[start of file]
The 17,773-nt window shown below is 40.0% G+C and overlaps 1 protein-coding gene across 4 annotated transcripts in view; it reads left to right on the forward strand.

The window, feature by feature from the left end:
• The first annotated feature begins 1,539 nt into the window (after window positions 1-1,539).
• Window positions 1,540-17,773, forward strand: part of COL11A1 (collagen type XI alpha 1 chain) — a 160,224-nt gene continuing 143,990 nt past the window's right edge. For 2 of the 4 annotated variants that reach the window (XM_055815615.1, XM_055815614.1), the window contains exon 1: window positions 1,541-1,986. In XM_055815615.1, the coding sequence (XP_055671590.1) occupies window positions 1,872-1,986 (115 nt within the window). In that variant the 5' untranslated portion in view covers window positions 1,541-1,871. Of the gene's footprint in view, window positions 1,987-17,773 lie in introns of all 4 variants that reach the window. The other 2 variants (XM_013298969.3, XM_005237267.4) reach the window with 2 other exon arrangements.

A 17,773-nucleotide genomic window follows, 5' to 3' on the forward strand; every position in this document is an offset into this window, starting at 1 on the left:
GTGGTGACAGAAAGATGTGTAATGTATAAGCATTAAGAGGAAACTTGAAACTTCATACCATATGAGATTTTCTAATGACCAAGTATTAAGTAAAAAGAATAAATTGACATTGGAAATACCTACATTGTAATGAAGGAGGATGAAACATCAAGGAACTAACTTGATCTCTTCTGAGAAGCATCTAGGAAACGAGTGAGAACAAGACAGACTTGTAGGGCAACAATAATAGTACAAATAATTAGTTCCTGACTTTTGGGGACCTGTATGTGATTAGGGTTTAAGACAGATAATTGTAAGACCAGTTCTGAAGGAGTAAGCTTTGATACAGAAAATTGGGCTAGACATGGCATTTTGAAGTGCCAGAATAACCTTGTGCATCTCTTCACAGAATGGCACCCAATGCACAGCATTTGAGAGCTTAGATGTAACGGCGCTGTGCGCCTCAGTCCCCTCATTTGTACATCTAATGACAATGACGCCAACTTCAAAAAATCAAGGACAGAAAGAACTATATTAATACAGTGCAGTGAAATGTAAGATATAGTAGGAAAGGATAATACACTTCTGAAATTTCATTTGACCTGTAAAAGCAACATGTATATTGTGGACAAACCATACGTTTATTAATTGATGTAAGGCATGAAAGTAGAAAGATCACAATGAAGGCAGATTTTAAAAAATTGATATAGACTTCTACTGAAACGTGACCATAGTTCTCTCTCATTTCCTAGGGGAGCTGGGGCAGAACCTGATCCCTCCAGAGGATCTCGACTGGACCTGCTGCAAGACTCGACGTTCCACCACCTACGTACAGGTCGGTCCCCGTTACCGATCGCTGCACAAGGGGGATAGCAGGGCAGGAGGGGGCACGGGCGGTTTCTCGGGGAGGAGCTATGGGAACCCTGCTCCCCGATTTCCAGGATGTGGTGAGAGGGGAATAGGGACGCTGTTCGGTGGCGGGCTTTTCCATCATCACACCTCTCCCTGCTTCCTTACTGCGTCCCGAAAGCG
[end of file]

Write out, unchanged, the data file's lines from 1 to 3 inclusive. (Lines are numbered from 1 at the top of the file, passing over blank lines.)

The 17,773-nt window shown below is 40.0% G+C and overlaps 1 protein-coding gene across 4 annotated transcripts in view; it reads left to right on the forward strand.

The window, feature by feature from the left end:
• The first annotated feature begins 1,539 nt into the window (after window positions 1-1,539).